How I lifehacked my way into a corner

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Hey - hey - I have a life hack. If you want to eat powdered donuts but not get your fingers covered in it (and all over your keyboard) use chop sticks!


Merlin Mann, are you seeing this??

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Ha! I use chopstick for popcorn.


Classy! I can’t wait to go to the theater now.


Taking pickles out of the jar without getting frozen dill fingers.
Turning bacon in the frying pan. (This one’s really difficult with fingers.)


They make chopsticks designed specifically for that second one (cooking). The basic difference is that they’re at least twice as long as normal chopsticks.


Hipster much?

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The pleasure of self-indulgence should have value in the equation.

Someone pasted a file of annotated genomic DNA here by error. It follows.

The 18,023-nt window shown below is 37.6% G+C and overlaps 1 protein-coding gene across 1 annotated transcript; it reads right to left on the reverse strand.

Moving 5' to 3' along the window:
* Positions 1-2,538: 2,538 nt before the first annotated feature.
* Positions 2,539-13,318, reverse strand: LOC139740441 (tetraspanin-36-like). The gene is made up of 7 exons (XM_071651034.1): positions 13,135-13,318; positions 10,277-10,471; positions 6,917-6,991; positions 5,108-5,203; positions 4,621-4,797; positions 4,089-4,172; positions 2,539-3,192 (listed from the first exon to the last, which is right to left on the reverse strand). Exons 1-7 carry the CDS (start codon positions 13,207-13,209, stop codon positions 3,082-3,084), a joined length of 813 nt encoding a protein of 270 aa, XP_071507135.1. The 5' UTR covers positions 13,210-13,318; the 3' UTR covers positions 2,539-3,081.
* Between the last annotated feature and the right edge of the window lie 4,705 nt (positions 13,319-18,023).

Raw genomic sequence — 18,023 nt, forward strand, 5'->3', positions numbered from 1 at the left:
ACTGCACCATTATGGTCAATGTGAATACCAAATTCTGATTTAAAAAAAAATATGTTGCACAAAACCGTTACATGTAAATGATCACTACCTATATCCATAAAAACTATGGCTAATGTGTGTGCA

The first “lifehack” I was aware of adopting came from (IIRC) a 1956 book by Bradford Angier, How to Stay Alive in the Woods, in the form of advice for how to pack for a wilderness trip (paraphrased): gather everything you might want to take and divide it into three piles – first pile is only those things upon which your survival depends; second pile is stuff which has zero survival value; third pile is all the things you can’t decide are for pile 1 or pile 2. Now throw away piles 2 and 3.

Welcome to your mid-40s, Cory!


The only lifehack I know is that doughnuts are cheaper per weight than doughnut holes.

Hope that helps…


along similar lines, i wear plastic gloves when i eat barbecue ribs.

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I really like the idea of incorporating some randomness into my routine. I wish there was some service out there that worked like an oracle that answers the question, “What should I do for the next x hours?” That way, you could schedule some number of hours per week and then consult the oracle.

It would be an easy service to program but feeding it with interesting answers to the question would be difficult.


the story of how I was present at the birth of “lifehacking”